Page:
Paul Wigsten’s family has farmed in Dutchess County for four generations.It was a dairy operation until the early 1970s. “Wigsten’s Ice Cream was quite well known locally during the 1960s,” Paul told me.
Paul and his wife, Robin, transitioned into growing crops because “neither of us wanted to milk cows twice a day.” He does the tractor work, and Robin handles the financial aspect of the business.
The crops are on a five-year rotation schedule and at any time half of the farmland is in hay; the changeover keeps the soil healthy by continually using different nutrients. Compost and manure fertilize the crops and red worms, ordered over the Internet, add to the mix.
In addition to his farm work, Paul is the produce buyer for the restaurants at the Culinary Institute of America in nearby Hyde Park. With the price of California produce increasing, local crops have become more attractive. “I like the weird stuff. Mesclun lettuce was the rage a few years back; now it’s baby mix,” he said, explaining how food fads are as fickle as those in the fashion world. A case in point is the Ramapo tomato, a New Jersey variety that went out of production. Recently agronomists decided to bring it back. “They bred seeds at Rutgers, and I can’t wait to try it,” Paul said.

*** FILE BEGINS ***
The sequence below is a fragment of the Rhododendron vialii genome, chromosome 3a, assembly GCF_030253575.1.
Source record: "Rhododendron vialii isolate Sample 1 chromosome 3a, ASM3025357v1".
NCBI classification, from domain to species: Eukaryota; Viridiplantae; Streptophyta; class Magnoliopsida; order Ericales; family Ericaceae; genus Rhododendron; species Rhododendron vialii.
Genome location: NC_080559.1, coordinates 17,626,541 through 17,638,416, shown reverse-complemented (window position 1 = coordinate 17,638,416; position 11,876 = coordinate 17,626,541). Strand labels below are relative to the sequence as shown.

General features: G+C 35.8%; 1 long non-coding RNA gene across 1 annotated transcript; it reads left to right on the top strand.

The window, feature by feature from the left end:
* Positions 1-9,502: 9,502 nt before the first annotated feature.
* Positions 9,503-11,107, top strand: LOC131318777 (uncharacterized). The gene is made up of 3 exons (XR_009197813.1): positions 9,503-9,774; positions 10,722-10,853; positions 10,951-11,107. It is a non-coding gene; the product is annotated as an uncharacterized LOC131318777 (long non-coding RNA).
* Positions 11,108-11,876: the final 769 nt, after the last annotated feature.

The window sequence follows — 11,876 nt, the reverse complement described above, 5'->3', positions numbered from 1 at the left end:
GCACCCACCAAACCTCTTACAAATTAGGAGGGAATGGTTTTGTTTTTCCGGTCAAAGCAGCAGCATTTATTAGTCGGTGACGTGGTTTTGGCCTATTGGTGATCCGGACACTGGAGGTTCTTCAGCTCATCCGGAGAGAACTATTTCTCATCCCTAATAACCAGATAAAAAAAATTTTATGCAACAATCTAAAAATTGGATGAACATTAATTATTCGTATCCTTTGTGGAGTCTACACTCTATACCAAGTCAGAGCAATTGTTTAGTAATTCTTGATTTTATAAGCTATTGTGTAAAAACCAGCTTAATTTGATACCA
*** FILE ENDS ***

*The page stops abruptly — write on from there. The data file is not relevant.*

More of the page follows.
“I like to grow vegetables for restaurants that appreciate the unusual and are willing to pay the price,” he said. “You won’t find my Romanesco tomatoes at Wal-Mart.”
How does a woman in her late 60s take the reins of the family business — an apple orchard — and run the place?